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Status symbols no more, abandoned golden retrievers flown from Turkey to U.S.

Four golden retrievers stand in the Istanbul shelter where they lived before they were brought to the United States. (Adopt a Golden Atlanta)
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Over the years, since being set loose, the golden retrievers had gotten good at surviving on the streets of Istanbul.

More than a decade ago, the dogs — most of them purebreds — were prized by their owners. Long since abandoned, they roamed the streets begging for food and living under bridges; the lucky ones spent years in shelters throughout the Turkish city.

On Saturday, the dogs made it back to the other side. With the help of Adopt a Golden Atlanta, 36 abandoned golden retrievers landed in the United States. They were given new names, such as “Freedom,” “Patriot” “Justice” and “Glory,” and began a process that the rescue agency hopes will culminate in the new, permanent, homes for each of the animals.

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Adopt a Golden Atlanta, one of the largest golden retriever rescues on the East Coast spent thousands of dollars transporting the dogs in an effort to help ease the overcrowding in Istanbul’s shelters.

“About 10 years ago, the golden retriever was seen as a status symbol,” Lauren Genkinger, founder and president of Adopt a Golden Atlanta, told The Washington Post in an interview. “They were becoming very popular in Italy and Germany, so some of the pet stores in Turkey started importing the puppies. Then, about three years went by, and it’s no longer a status symbol because so many of people own them.”

Even when the dogs were parts of households in Turkey, they were typically kept outside. When owners no longer wanted them or couldn’t take care of them, they called the municipal animal control, which would spay and neuter the dogs, then release them to the streets — or worse, to forests.

In 2012, animal activists in Turkey fought against a proposal to move stray animals to “natural habitat parks” on the outskirts of the city. They argued that the practice would be akin to giving the animals a death sentence.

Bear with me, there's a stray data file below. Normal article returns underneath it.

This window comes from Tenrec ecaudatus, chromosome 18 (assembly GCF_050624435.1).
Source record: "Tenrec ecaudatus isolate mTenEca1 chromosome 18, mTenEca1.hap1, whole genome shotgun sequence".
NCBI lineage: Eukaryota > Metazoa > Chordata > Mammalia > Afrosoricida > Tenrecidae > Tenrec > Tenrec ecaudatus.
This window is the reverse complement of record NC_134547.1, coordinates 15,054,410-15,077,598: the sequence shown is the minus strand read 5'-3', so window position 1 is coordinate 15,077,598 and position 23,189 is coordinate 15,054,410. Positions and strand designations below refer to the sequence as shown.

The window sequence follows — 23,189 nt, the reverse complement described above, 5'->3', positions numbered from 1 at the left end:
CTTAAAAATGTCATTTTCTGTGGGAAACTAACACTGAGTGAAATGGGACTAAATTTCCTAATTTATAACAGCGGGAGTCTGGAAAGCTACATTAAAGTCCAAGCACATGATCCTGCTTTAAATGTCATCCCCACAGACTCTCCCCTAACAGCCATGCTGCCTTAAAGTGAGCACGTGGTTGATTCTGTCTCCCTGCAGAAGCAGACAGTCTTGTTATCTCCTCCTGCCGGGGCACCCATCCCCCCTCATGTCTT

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Golden retrievers in particular, Genkinger said, did not fare well in the wild with more aggressive dogs.

“Golden retrievers don’t survive there,” Genkinger said. “They don’t fight back.”

Istanbul’s struggle with a large population of stray animals dates back more than 100 years. Some people estimate that the number of stray dogs on the city’s streets exceeds 50,000 — not including the dogs that live in the city’s 30-plus animal shelters.

While stray cats have special status on the streets of Istanbul, the Associated Press noted, stray dogs are seen as unclean:

Stray dogs are considered more of a nuisance and sanitation threat than cats, and Islamic tradition — while espousing tolerance for all creatures — labels them unclean. In 1910, Istanbul officials unloaded tens of thousands of stray dogs on an island in the Sea of Marmara, where they starved.

In recent years, however, purebred dogs have been drawn into the tug-of-war between East and West in Turkey.

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In 2012, writer Bernd Brunner noted in his essay “The Wild Dogs of Istanbul” that some combination of religion and traditional beliefs have caused Muslims to keep dogs at arm’s length, but that in parts of the city influenced by the West, people sought out purebreds as a status symbol:

In parts of Istanbul influenced by the West, all sorts of purebred dogs can be found, including traditional fighting breeds. In these cases, dogs are highly desirable status symbols, and many stores sell pet supplies. However, problems with religious neighbors disturbed by the presence of dogs can arise. “Many people want a dog, but don‘t know how to go about it,” says Bilge Okay of the dog protection society SHKD, which works toward better treatment of the animals.

When owners could no longer keep the dogs, the ones that weren’t euthanized ended up on the street.

Genkinger first heard about the situation in Istanbul in January and spent months trying to find out how to bring the dogs to America. She says that most U.S. adoption organizations have wait lists for golden retrievers. And these dogs won’t displace any dogs already in the United States that might need potential homes.

“I want these golden retrievers to be happy and have a better life,” Yasemin Baban, the lead shelter volunteer in Istanbul, said in a statement. “I want them to find love and affection, a home to live in, and a cushion to sleep on.”

They are being groomed, fed, and given medical treatment in the Atlanta area until the rescue can find foster homes.

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The dogs also need to learn English, so several Turkish-speaking volunteers are helping house-train them before they are put up for adoption.

“They have never been in a home, they have never had a toy,” Genkinger said. “They have had to beg for food in the streets of Istanbul. This is all a huge adjustment.”

The entire effort has also been extremely costly — well over $1,000 was spent to transport each dog to Atlanta. And hundreds more will be spend on medical care, training, food, housing and grooming.

The rescue has so far received 20 donations of $1,000 to cover some of the costs. And each dog will be offered for adoption at a $600 fee. Genkinger says they the rescue hopes to receive more donor-generated funding to cover the rest of the costs.

“Adoption rates in Turkey don’t exist because there are so many dogs on the streets,” Genkinger said. “I hope that there will be no more golden retrievers on the streets and that people will adopt them. If they see that they’re desirable here, maybe they’ll adopt.”


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